Analysis: Financial markets question value of ECB rate cut
By Marc Jones and Emelia Sithole-Matarise
LONDON (Reuters) - Last month's dive in euro zone inflation has put a European Central Bank rate cut back on the agenda, but with bank-to-bank lending rates already near zero, markets are struggling to see what difference it might make.
In recent months, further ECB cuts had all but been written off. Troubled economies were showing signs of stabilization, the bank's main borrowing rate was at a record low and its deposit rate, which became more important when it flooded markets with ultra-cheap cash in the crisis, was at zero.
But after a couple of low-ball inflation numbers, the mood is switching towards a possible 25 basis point refi cut to 0.25 percent soon - albeit not this week according to a Reuters poll.
The question is whether a cut would make any difference.
The short answer may be no. The ECB has long complained its low rates are not getting through to euro zone trouble spots where worries about debt levels and lending to and by banks remain high.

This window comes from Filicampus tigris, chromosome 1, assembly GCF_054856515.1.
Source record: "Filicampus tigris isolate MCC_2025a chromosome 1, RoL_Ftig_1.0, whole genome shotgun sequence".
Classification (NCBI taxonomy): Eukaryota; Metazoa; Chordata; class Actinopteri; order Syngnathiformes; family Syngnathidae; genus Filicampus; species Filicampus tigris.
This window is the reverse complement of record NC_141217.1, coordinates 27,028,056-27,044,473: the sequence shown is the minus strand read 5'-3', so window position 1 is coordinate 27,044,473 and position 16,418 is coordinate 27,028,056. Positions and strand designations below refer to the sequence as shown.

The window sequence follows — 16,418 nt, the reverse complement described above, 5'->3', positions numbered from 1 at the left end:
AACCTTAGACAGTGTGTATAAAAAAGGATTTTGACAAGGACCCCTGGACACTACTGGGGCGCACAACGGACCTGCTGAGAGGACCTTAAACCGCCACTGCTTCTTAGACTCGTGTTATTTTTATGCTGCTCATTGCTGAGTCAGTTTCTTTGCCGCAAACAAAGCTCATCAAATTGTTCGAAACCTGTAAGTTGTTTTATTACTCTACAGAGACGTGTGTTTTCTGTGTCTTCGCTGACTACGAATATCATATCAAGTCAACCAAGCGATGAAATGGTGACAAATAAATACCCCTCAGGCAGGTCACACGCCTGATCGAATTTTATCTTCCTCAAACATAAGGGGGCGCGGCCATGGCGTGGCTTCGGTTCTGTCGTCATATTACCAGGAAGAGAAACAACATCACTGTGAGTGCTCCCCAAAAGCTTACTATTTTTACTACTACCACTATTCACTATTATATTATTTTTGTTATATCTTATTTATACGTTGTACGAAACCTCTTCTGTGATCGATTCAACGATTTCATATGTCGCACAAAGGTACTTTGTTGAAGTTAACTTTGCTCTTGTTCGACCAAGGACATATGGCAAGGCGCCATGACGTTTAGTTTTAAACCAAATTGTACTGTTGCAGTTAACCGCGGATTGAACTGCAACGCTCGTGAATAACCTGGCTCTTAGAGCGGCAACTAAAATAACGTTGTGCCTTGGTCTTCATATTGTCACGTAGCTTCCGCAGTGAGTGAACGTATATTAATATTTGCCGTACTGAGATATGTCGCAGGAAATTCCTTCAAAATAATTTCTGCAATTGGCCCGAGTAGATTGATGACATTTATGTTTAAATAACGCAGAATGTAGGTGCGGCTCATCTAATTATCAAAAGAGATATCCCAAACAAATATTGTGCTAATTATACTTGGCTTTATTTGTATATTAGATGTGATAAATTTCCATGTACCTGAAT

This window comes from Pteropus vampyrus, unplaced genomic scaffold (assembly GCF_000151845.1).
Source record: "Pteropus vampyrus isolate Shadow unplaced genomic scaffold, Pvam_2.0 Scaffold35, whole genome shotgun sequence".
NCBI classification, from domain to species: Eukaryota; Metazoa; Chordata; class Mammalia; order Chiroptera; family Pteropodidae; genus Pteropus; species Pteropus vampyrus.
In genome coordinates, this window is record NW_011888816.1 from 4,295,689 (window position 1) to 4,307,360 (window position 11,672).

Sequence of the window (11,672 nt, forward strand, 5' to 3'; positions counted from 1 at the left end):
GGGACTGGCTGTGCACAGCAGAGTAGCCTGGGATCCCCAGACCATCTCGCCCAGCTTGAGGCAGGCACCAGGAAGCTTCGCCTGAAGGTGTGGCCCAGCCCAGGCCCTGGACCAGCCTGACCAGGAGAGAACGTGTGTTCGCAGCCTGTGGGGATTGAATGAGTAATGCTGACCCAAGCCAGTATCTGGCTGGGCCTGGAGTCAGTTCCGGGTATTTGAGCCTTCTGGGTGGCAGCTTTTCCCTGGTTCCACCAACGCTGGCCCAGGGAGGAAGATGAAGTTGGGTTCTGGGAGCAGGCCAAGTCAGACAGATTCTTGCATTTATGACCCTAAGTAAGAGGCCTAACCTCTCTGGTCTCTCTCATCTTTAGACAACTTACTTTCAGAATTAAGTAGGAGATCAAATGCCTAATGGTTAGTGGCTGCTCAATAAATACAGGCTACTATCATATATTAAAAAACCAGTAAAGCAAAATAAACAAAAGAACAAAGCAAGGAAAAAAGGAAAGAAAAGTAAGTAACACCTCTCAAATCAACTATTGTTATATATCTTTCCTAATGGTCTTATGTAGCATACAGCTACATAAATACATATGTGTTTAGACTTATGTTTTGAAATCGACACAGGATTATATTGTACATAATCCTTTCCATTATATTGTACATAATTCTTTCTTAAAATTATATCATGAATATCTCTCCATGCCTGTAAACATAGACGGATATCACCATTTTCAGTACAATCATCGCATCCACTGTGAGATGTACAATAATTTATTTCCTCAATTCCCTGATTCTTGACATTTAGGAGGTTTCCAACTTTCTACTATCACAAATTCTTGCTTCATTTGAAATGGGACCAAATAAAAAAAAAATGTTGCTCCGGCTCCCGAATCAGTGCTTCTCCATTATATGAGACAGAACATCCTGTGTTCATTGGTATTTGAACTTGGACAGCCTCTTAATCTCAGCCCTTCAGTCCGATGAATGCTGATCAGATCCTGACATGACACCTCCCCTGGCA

For euro traders and for the money market rates that drive the prices of loans to firms and consumers, the greatest significance of a cut may be the signal the ECB sends.
Having been seen as in a neutral gear until last week, the shift back towards easing has changed the mood and caused a spike in FX market volatility.
The euro has dropped over 2 percent against the dollar over the last week as rate cut speculation intensified, but traders reckon it may need hints of more extreme measures for it to move to $1.30. It was at $1.35 on Thursday. Continued...